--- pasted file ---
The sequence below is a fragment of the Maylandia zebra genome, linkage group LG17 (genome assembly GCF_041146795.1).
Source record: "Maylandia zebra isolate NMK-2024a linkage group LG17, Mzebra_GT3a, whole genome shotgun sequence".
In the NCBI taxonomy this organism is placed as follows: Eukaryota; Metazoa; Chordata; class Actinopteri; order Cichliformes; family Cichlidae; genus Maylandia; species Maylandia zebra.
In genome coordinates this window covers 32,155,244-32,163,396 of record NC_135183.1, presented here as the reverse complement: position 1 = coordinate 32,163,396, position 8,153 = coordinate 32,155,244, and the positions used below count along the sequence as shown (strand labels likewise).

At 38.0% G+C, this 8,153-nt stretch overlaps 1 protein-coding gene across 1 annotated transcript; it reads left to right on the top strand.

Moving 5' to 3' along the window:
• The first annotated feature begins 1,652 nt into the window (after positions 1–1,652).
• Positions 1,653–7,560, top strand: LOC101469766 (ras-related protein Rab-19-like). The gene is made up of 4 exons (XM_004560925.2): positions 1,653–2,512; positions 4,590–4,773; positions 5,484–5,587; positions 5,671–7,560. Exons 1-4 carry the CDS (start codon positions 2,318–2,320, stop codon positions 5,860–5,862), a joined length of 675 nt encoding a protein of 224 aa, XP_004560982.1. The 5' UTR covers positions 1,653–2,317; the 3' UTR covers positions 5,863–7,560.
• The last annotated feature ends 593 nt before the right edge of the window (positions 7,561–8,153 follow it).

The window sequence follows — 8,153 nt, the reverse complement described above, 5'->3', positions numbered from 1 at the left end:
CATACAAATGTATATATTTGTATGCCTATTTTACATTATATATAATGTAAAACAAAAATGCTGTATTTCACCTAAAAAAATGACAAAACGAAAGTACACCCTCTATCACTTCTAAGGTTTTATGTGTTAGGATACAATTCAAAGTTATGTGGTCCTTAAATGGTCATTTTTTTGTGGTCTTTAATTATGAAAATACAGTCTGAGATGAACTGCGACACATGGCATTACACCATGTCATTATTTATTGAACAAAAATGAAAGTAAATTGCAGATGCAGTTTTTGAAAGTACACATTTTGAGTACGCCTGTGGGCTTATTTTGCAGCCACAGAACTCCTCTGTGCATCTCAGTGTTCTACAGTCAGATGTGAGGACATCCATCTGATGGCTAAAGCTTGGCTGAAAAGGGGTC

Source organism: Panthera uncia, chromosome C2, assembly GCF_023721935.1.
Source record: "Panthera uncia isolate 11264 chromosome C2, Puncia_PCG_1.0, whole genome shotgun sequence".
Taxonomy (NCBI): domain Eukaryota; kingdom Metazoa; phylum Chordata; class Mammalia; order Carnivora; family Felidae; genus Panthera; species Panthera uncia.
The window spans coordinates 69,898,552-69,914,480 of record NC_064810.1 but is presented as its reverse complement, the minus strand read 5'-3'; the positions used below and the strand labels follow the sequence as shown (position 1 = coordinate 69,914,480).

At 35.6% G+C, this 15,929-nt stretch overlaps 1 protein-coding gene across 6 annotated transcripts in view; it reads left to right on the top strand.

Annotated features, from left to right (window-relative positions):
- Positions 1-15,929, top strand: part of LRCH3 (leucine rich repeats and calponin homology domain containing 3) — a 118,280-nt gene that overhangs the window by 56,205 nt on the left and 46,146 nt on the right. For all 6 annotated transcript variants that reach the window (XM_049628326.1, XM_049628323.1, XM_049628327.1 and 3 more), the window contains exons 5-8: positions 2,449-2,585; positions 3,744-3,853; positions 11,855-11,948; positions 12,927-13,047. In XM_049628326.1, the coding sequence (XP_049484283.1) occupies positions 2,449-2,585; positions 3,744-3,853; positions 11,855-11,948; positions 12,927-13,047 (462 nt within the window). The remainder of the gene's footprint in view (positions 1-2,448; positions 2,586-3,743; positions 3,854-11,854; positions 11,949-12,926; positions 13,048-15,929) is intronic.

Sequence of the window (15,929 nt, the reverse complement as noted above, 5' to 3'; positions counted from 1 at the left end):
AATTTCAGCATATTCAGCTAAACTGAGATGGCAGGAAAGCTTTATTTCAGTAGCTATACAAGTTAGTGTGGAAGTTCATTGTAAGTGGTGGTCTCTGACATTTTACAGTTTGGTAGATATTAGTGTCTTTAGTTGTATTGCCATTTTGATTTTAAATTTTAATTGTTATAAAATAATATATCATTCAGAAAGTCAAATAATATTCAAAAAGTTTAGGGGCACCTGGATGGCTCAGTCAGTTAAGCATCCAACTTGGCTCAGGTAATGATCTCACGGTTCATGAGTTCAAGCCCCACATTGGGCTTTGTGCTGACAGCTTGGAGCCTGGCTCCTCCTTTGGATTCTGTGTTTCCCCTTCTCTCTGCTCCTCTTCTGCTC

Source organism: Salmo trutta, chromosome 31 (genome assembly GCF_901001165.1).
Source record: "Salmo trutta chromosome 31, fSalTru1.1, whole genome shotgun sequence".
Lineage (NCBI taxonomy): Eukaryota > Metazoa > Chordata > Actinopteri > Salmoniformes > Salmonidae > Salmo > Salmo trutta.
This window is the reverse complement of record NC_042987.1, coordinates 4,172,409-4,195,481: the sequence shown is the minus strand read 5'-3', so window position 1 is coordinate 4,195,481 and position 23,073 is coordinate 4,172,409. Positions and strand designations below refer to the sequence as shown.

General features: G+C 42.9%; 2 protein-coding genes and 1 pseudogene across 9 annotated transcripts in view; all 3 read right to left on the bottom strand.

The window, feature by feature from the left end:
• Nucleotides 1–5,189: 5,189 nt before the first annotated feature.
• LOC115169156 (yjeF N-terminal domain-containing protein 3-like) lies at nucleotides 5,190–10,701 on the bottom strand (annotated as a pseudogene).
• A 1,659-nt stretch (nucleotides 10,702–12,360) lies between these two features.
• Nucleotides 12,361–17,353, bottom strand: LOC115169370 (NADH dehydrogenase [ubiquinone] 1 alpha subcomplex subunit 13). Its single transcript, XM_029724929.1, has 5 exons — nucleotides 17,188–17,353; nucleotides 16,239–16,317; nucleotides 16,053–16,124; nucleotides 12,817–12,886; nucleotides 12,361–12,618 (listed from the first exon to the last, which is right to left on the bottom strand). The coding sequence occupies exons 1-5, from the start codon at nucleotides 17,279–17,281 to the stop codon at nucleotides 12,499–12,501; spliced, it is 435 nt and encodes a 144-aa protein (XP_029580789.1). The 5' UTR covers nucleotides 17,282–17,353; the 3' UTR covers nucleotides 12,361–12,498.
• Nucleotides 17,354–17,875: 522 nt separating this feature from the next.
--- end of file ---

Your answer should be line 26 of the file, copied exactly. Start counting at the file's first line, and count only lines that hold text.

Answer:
The window, feature by feature from the left end: